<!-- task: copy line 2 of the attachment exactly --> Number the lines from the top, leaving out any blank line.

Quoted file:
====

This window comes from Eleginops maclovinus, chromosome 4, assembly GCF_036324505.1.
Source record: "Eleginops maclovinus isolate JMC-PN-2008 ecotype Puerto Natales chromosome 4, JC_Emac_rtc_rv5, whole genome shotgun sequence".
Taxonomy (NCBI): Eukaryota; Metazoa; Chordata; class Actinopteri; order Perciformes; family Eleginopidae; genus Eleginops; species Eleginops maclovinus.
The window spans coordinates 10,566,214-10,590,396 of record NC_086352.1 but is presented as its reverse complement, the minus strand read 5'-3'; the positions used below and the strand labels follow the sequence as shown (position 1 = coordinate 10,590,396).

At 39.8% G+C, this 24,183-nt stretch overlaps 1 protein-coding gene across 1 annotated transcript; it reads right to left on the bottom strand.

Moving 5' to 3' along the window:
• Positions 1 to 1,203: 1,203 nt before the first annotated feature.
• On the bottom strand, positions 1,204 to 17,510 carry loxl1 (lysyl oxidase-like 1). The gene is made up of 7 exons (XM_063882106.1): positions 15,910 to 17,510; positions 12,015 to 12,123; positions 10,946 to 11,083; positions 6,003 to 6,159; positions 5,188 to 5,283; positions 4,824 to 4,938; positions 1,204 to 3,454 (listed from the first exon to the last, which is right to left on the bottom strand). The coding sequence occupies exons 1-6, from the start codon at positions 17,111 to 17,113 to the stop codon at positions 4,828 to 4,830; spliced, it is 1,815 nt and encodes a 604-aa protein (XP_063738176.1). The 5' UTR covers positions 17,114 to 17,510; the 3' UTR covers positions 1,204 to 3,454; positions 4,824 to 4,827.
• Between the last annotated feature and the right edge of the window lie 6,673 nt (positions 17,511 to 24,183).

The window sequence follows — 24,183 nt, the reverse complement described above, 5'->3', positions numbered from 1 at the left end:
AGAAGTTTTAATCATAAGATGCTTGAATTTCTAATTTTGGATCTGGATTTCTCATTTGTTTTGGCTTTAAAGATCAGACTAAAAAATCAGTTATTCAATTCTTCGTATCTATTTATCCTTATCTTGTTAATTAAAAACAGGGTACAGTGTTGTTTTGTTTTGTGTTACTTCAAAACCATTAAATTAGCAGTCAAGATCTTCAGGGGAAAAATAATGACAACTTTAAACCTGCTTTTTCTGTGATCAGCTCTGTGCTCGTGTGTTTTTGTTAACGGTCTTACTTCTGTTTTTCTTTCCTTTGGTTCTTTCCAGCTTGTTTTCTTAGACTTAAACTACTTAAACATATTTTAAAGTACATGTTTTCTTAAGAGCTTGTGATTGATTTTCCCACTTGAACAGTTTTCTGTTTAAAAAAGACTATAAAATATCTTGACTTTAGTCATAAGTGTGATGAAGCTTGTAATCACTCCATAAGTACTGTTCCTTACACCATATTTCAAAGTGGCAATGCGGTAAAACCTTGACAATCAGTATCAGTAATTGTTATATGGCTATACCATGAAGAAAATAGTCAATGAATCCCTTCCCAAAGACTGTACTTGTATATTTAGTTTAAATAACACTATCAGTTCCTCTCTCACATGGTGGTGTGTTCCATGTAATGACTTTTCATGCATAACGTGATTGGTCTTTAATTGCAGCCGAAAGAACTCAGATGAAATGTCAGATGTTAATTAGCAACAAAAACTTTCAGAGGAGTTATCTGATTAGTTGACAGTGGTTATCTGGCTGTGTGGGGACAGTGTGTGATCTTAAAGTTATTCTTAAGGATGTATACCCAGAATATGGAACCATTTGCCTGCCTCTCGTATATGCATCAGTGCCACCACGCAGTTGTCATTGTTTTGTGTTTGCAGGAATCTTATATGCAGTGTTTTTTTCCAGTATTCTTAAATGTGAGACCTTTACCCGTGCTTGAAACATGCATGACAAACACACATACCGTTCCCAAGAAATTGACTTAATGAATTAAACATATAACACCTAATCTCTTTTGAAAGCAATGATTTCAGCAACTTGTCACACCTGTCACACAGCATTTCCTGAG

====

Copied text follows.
Source record: "Eleginops maclovinus isolate JMC-PN-2008 ecotype Puerto Natales chromosome 4, JC_Emac_rtc_rv5, whole genome shotgun sequence".